Dry leaves rustled under Benoît Gallot’s footsteps as he crossed the rough terrain. Pausing by bushes of laurel and elderberry, he pushed aside the foliage to reveal a crumbling stone colonnade. A parakeet, perched in a nearby tree, was singing.
It looked like a scene deep in one of France’s lush forests, but it was within one of the most visited cemeteries in the world, the Père-Lachaise, nestled between the busy boulevards in eastern Paris.
The cemetery has long been known as the final resting place of celebrated artists including Jim Morrison, Oscar Wilde and Édith Piaf. But in recent years it has also become a haven for the city’s flora and fauna. Foxes and owls are among the many animals that call it home.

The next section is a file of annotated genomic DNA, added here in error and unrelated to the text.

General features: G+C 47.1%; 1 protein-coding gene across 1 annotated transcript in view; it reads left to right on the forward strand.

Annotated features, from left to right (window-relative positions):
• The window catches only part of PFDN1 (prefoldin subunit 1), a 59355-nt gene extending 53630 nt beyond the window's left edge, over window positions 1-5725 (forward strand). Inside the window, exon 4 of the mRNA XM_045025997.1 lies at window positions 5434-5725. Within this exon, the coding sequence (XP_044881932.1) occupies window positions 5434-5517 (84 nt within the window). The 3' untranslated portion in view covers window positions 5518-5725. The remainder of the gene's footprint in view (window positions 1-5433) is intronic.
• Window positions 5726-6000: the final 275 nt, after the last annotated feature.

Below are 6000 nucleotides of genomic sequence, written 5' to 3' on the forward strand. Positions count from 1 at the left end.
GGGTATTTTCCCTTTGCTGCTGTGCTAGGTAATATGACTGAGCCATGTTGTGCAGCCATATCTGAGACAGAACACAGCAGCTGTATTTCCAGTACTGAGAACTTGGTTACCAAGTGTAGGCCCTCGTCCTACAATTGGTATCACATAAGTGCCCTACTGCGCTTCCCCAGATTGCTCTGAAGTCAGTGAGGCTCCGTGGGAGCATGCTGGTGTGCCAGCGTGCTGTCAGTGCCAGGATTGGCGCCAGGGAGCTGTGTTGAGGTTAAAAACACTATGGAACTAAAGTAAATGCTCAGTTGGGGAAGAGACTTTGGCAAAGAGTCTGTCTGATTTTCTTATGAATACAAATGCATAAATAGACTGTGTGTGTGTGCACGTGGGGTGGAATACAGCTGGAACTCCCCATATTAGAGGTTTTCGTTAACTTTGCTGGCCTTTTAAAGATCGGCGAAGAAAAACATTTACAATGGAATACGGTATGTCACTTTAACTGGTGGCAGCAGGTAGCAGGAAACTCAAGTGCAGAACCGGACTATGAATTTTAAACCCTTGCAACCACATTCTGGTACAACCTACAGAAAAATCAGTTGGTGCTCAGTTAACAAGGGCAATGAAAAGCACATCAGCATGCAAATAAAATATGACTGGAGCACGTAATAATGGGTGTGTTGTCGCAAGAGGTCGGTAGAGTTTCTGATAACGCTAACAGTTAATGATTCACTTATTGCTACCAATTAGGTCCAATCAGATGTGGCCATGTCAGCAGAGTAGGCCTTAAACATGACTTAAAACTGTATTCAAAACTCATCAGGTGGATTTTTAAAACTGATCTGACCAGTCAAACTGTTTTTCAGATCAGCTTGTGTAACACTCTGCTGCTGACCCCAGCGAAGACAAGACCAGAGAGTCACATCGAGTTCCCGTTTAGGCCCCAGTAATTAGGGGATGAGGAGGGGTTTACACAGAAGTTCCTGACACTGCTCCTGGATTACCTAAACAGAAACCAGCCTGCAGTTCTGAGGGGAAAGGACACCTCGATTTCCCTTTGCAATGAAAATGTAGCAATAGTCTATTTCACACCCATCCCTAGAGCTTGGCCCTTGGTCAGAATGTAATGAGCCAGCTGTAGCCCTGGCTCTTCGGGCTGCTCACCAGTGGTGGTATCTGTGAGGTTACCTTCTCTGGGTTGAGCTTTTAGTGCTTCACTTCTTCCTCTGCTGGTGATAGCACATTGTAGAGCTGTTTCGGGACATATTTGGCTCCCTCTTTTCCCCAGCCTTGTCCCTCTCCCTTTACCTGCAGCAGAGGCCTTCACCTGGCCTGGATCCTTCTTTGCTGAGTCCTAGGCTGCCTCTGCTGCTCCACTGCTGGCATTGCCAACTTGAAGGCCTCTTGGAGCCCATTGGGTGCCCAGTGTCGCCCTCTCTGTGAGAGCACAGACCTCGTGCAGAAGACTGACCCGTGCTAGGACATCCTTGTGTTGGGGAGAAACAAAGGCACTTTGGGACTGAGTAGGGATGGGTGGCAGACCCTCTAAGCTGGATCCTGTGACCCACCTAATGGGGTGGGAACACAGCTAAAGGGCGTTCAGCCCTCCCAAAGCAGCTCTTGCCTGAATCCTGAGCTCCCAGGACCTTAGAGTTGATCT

“Nature is regaining its rights,” said Gallot, the cemetery curator responsible for maintaining the grounds and allocating graves, as he continued his stroll among the gravestones surrounded by vines and weeds.
The greening of the necropolis stems from a plan created a decade ago to eliminate pesticides and transform the cemetery into one of the green lungs of Paris, while the dense capital redesigns its urban landscape to make it more environmentally friendly facing the ‘rising temperatures.
By encouraging wildlife in a place dedicated to the dead, these initiatives also caused a small revolution in the customs of French cemeteries.
“We’ve done a complete turnaround,” Gallot said. Père-Lachaise demonstrates that “the living and the dead can coexist,” she added.
Inaugurated in 1804, the 44-hectare cemetery – named after Louis XIV’s confessor, the Reverend François de La Chaise d’Aix – sits on a hill overlooking central Paris. Their oldest gravestones stood next to trees and plants in a park-like setting.